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Dr Bawa-Garba was in a ‘perfect storm’, says supervisor ahead of appeal verdict

Dr Hadiza Bawa-Garba was working in a ‘perfect storm’ on the day of six-year-old Jack Adcock’s death, her former clinical supervisor claims.

On BBC’s Panorama tonight, Dr Jonathan Cusack, Dr Bawa-Garba’s former supervisor and a consultant neonatologist at Leicester Royal Infirmary, will defend the junior doctor for missing signs of sepsis in the face of systemic pressures.

This comes as the verdict in her appeal against the controversial High Court case, which saw her struck off the medical register in January, is handed down later today.

Dr Bawa-Garba will also defend her own actions on the programme, saying she ‘didn’t recognise’ sepsis symptoms in six-year-old Jack Adcock.

She will say: ‘I went for what was more common in that age group which is gastroenteritis and I felt that it was a very bad case of it. I didn’t recognise sepsis, I didn’t think sepsis then, I wish I did.’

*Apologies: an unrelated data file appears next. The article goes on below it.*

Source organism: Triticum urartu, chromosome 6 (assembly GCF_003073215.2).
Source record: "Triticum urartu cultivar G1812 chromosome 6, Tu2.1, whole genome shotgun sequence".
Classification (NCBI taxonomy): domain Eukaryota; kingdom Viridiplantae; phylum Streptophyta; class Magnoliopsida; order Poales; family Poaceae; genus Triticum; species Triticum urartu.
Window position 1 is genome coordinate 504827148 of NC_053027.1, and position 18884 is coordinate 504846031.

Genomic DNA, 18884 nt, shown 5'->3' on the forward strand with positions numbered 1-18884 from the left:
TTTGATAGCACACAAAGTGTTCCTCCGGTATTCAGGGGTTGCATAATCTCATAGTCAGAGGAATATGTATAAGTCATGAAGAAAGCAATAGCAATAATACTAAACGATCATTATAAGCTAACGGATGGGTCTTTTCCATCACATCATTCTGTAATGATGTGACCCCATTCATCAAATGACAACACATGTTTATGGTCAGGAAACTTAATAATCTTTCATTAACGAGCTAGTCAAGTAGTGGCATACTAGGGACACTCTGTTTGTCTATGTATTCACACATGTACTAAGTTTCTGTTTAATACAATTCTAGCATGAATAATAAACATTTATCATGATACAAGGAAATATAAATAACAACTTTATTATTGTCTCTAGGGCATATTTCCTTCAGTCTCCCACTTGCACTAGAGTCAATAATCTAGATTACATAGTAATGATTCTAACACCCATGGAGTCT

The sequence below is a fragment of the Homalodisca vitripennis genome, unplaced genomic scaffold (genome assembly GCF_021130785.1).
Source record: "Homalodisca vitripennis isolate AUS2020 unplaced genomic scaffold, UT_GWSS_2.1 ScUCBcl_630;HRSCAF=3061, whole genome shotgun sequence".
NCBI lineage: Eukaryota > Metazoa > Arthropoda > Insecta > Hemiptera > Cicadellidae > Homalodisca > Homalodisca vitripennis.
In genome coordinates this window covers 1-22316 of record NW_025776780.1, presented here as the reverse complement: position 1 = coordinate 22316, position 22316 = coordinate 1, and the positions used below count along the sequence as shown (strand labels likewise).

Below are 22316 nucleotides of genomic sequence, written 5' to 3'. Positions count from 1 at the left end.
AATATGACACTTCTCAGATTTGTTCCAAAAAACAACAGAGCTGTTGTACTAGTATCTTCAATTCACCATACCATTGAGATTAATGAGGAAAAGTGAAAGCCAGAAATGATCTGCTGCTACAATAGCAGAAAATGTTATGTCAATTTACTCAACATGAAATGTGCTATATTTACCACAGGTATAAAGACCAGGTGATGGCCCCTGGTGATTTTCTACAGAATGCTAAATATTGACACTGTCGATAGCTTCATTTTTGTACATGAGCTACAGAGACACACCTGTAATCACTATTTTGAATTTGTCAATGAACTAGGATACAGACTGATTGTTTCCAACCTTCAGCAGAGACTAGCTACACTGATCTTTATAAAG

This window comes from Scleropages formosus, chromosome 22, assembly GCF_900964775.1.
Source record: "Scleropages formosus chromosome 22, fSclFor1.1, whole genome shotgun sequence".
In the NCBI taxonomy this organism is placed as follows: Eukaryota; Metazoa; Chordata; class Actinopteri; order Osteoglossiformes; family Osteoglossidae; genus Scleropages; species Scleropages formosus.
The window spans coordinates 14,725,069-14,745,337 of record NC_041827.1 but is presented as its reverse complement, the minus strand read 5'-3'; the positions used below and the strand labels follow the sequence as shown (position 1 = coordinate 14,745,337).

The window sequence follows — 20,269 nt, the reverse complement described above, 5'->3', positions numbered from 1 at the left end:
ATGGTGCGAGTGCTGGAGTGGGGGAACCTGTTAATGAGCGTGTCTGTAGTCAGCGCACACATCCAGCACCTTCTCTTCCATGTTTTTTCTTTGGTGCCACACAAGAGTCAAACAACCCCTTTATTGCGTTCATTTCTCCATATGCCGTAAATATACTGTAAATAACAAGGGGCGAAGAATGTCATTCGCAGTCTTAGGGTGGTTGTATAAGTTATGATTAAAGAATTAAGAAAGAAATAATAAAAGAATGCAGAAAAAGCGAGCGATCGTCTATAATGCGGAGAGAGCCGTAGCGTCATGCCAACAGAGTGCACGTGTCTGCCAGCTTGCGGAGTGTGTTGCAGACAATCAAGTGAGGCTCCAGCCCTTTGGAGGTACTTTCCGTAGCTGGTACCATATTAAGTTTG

She will add that doctors should be held accountable ‘if a doctor was reckless or a doctor for example came to work drunk’.

But she will say: ‘That should be different from coming to work under difficult circumstances and making a clinical error.’

Dr Cusack will defend Dr Bawa-Garba, saying she ‘misdiagnosed sepsis and that’s really common, it’s really easy to misdiagnose sepsis’.

He will add: ‘Errors rarely occur in isolation… there were staffing issues, computer problems etc… perfect storm.’

This comes after James Laddie, the QC representing Dr Bawa-Garba, claimed at her appeal hearing in July that there were ‘systemic failings which contributed to the environment in which Dr Bawa-Garba came to make the mistakes which led us to this court’.

Dr Bawa-Garba had originally diagnosed Jack Adcock with gastroenteritis and failed to spot from blood tests that Jack was in shock, or review chest X-rays that indicated he had the chest infection.

Following the initial High Court ruling, which caused an uproar from the medical profession, the Government has announced its intention to strip the GMC of the power to appeal MPTS decisions. However the GMC has said it will continue until legislation changes.